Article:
Lowe’s Gives Activist More Fuel After Trailing Home Depot Again
(Bloomberg) -- Lowe’s Cos., facing mounting pressure from an activist investor after falling further behind Home Depot Inc., debuted a six-point plan to improve operations -- and is stressing a new-found “urgency” to produce results.
With fourth-quarter results missing estimates, Lowe’s executives pledged to act quickly to improve their employees’ engagement with customers, enhance their product mix and offer speedier deliveries, among other initiatives.
“Let me be clear that our entire leadership team and board are focused on working together to continue to analyze our performance and business expectations, and we are moving forward with urgency to improve our results,” Chief Executive Officer Robert Niblock said Wednesday on a conference call.
But investors were skeptical, pushing the company’s shares down the most in two years. The results highlighted activist D.E. Shaw & Co.’s complaints and illustrated the gap between Lowe’s and Home Depot, which moved to get employees to spend more time on the sales floor and interacting with customers several years ago.
While Lowe’s has seen sales rise as Americans invest more in home improvements after almost a decade of rising property values, it isn’t getting as much of a lift as its larger competitor. One reason is that the chain has fewer stores in lucrative areas than Home Depot. Another is that Lowe’s spent more on luring customers in with promotions, but then didn’t convince enough of them to actually make a purchase.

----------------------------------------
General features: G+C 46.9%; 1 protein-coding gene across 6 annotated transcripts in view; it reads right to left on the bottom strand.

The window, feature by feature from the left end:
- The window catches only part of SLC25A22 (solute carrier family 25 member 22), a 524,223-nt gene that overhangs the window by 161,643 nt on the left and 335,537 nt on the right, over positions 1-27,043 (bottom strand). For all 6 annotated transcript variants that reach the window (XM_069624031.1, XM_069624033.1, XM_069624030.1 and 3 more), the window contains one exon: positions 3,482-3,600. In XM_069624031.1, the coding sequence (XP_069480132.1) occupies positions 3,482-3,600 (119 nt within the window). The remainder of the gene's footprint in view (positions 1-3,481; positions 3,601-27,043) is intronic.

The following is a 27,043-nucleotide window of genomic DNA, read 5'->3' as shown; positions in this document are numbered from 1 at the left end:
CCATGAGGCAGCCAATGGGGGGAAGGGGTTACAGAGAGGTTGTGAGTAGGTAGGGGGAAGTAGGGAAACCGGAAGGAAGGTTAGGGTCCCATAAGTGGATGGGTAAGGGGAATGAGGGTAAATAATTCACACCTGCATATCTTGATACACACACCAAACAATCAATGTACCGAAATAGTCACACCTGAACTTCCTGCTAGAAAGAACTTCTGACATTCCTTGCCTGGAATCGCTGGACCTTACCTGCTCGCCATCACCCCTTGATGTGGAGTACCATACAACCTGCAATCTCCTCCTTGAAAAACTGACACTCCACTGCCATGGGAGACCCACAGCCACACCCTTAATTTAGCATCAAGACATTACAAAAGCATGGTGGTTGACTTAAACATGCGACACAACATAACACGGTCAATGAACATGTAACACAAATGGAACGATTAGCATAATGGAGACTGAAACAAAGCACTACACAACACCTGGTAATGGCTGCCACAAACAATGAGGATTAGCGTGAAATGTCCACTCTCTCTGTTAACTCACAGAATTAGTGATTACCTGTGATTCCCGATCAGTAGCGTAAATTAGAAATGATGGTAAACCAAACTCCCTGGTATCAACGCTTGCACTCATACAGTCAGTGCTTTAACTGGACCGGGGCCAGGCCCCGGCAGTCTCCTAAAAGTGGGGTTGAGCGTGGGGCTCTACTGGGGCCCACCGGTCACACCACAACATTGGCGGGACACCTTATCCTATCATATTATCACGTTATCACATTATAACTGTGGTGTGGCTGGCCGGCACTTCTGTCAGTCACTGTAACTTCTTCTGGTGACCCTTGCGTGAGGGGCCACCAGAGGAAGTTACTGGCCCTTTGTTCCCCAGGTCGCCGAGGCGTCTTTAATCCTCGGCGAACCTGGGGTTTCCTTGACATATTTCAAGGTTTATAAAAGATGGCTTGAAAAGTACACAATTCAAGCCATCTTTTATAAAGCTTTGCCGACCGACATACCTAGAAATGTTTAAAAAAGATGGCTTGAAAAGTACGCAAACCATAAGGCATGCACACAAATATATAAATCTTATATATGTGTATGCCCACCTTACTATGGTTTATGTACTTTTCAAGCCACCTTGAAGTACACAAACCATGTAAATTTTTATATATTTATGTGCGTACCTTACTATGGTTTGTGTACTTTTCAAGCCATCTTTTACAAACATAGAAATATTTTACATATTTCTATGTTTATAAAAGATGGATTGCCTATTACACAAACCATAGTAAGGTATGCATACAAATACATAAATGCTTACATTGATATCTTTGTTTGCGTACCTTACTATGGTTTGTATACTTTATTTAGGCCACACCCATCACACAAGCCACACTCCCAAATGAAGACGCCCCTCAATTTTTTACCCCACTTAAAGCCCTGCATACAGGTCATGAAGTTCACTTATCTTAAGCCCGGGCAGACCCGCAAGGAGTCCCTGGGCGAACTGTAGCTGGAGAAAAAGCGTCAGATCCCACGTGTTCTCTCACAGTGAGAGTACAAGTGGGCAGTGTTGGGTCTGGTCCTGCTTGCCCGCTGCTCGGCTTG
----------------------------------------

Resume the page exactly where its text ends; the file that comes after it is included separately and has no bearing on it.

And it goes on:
D.E. Shaw, which has already won three board seats, has said if Lowe’s operated as efficiently as Home Depot, its stock could surge. One of the investment fund’s director seats is going to David Batchelder, who will join next month. He served a similar role on Home Depot’s board last decade on the behalf of a different activist investor.
As scrutiny of Lowe’s performance has intensified, Niblock said the company is increasing capital expenditures by about 50 percent this year to $1.7 billion. A chunk of that will go toward the in-store experience, and follows a boost in labor hours last year in an attempt to improve results.
“We realized we’ve got to put more in than just the labor,” Niblock said on the call. “We made the labor investments, and we need to make the incremental investments to ensure that we convert that traffic into transactions.”
The company talked about having its employees spend more time working with customers, and less on other tasks, a move that helped Home Depot improve store productivity when it was implemented.
Lowe’s has seen some success with its strategy: Same-store sales rose 4.1 percent in the fourth quarter, topping analysts’ 3 percent estimate, according to Consensus Metrix. But Home Depot posted a gain of 7.5 percent, marking the seventh-straight quarter it has outperformed Lowe’s.
Lowe’s also posted fourth-quarter profit and full-year guidance that missed estimates, as well as a decline in gross margin. The company seeks to rebound by using more data to improve marketing, upgrading its technology and building more online distribution centers, while expanding its relationship with top brands.
On the last point, Lowe’s announced a deal with Sherwin-Williams Co. to make it the exclusive paint supplier for the chain.
Lowe’s shares fell as much as 9.4 percent to $86.75 on Wednesday. The stock’s value had surged by about 25 percent in the past year through Tuesday’s close.
“I do want to reemphasize that we are working with a sense of urgency,” Chief Financial Officer Marshall Croom said.
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